Startled, I turned to watch a line of inmates being herded toward me like cattle. They were shackled together with leg irons, the chains ragging along the cold cement floor, scraping and rattling as they moved. Many of the men still pimply faced not looking old enough to be out of high school. Probably not much older than my own two daughters. Studying the fish line, I spotted a wily smile on a fleshy black face that told me he was the offender. He blew a kiss in my direction, and his rotund frame went into motion. He sensed my panic and laughed at my fear. His small, deeply embedded eyes almost disappeared as face contorted into a lecherous grin.
Photo of Hillside Stranglers Kenneth Bianchi and Angelo Buono, who met with Vonda Pelto while she was working with serial killers at Los Angeles Men's Central Jail. I thought of my Southern Baptist father’s strong sense of proper decorum around women. He would have been incensed at this affront and told the inmate so in no uncertain terms.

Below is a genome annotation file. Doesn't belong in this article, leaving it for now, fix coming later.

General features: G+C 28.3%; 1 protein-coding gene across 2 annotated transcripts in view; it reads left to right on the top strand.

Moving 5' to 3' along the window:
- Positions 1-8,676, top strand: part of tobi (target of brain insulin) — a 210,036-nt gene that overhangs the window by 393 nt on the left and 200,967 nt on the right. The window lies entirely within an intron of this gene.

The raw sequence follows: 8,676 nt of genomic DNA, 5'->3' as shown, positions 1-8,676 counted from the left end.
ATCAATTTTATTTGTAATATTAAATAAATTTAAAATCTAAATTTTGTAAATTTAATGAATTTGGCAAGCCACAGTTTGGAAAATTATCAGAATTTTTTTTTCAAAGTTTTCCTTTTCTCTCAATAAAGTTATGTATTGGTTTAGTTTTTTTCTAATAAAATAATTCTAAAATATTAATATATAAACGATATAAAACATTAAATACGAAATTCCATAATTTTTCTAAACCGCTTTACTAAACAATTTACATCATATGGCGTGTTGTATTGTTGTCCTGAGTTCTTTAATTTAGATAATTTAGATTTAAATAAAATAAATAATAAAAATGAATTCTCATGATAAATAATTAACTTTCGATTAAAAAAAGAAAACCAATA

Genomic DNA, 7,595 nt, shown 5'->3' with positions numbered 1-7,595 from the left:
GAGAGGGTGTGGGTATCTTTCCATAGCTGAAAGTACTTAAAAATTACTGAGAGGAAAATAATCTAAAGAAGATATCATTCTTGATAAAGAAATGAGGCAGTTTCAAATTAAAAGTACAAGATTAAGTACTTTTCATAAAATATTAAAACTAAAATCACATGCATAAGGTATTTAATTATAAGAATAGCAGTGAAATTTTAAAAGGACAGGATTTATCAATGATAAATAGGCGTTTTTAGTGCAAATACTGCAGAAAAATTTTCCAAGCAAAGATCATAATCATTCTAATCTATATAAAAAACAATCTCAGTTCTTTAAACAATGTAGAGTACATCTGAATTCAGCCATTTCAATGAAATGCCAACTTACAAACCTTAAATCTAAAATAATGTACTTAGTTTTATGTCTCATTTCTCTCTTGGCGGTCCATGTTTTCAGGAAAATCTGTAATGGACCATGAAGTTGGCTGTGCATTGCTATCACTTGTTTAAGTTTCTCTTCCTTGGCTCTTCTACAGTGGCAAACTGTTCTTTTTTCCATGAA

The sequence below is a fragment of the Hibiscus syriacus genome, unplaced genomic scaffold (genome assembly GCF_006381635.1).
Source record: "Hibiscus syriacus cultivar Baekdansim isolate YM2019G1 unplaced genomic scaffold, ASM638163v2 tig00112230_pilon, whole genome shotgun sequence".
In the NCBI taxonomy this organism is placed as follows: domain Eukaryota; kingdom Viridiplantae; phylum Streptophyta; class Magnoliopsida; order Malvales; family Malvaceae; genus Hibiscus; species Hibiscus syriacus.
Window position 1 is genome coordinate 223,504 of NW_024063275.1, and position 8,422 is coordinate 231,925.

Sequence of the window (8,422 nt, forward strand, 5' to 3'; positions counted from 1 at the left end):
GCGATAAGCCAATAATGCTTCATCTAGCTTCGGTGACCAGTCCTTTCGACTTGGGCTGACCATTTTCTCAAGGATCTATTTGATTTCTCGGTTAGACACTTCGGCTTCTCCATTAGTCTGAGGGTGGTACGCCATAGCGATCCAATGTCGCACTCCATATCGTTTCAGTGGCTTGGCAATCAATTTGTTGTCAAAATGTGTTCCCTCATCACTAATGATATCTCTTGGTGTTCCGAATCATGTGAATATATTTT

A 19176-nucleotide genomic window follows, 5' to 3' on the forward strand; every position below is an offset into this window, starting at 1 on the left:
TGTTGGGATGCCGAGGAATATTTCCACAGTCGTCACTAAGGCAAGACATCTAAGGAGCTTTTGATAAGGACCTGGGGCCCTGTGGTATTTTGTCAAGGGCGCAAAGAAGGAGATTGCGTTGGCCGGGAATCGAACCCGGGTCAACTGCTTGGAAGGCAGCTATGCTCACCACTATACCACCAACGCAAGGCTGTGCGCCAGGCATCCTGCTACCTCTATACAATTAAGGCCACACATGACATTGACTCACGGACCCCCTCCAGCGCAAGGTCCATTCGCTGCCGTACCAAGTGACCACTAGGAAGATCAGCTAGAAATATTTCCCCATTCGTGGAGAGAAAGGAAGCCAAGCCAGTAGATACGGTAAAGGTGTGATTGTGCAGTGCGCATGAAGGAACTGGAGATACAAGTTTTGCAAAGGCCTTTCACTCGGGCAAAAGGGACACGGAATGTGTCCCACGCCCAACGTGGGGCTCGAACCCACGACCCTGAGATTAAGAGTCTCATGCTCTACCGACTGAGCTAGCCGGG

The line of inmates stopped opposite me. The hall seemed to shrink as their leering eyes roamed over my body like hot sweaty hands exploring every crevice. I wanted to disappear. Finally, a deputy called out to them. 
“On the wall, home boys! Don’t mad dog the lady.” The inmates turned and pushed face first into the cold wall. Now they stood quietly. The deputy leading the line walked over to the deputy’s booth and after a short conversation returned to the inmates.
“Okay, ladies, let’s move it!” he shouted. With that command, the line continued on down the hall, the men laughing and whispering.
“Thanks,” I said to the guard who had spoken up for me.
“Yeah, sure thing, babe.”
Caught off-guard by the inmate’s remark, I couldn’t remember what the deputy had told me to do.
What did he say? Oh yes, the key, check out the key.            
Catching my breath, I walked what seemed like a hundred miles to the deputy’s booth. Actually, it was only ten feet away.